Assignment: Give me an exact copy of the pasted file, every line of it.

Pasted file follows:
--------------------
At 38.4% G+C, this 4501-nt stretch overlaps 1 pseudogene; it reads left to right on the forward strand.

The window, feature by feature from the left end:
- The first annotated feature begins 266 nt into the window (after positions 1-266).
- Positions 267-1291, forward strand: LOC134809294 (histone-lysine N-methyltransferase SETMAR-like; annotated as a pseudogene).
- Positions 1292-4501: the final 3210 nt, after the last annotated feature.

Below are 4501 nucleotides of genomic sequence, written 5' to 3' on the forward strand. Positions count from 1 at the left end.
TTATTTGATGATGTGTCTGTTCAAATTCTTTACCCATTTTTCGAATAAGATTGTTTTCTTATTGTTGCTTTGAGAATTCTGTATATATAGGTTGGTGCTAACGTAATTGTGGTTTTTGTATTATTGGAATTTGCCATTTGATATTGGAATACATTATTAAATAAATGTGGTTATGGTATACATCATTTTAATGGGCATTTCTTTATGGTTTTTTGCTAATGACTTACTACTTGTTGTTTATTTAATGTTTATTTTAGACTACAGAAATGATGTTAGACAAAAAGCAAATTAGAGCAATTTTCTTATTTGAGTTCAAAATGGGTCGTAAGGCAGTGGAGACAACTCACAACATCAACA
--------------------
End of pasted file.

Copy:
At 38.4% G+C, this 4501-nt stretch overlaps 1 pseudogene; it reads left to right on the forward strand.

The window, feature by feature from the left end:
- The first annotated feature begins 266 nt into the window (after positions 1-266).
- Positions 267-1291, forward strand: LOC134809294 (histone-lysine N-methyltransferase SETMAR-like; annotated as a pseudogene).
- Positions 1292-4501: the final 3210 nt, after the last annotated feature.

Below are 4501 nucleotides of genomic sequence, written 5' to 3' on the forward strand. Positions count from 1 at the left end.
TTATTTGATGATGTGTCTGTTCAAATTCTTTACCCATTTTTCGAATAAGATTGTTTTCTTATTGTTGCTTTGAGAATTCTGTATATATAGGTTGGTGCTAACGTAATTGTGGTTTTTGTATTATTGGAATTTGCCATTTGATATTGGAATACATTATTAAATAAATGTGGTTATGGTATACATCATTTTAATGGGCATTTCTTTATGGTTTTTTGCTAATGACTTACTACTTGTTGTTTATTTAATGTTTATTTTAGACTACAGAAATGATGTTAGACAAAAAGCAAATTAGAGCAATTTTCTTATTTGAGTTCAAAATGGGTCGTAAGGCAGTGGAGACAACTCACAACATCAACA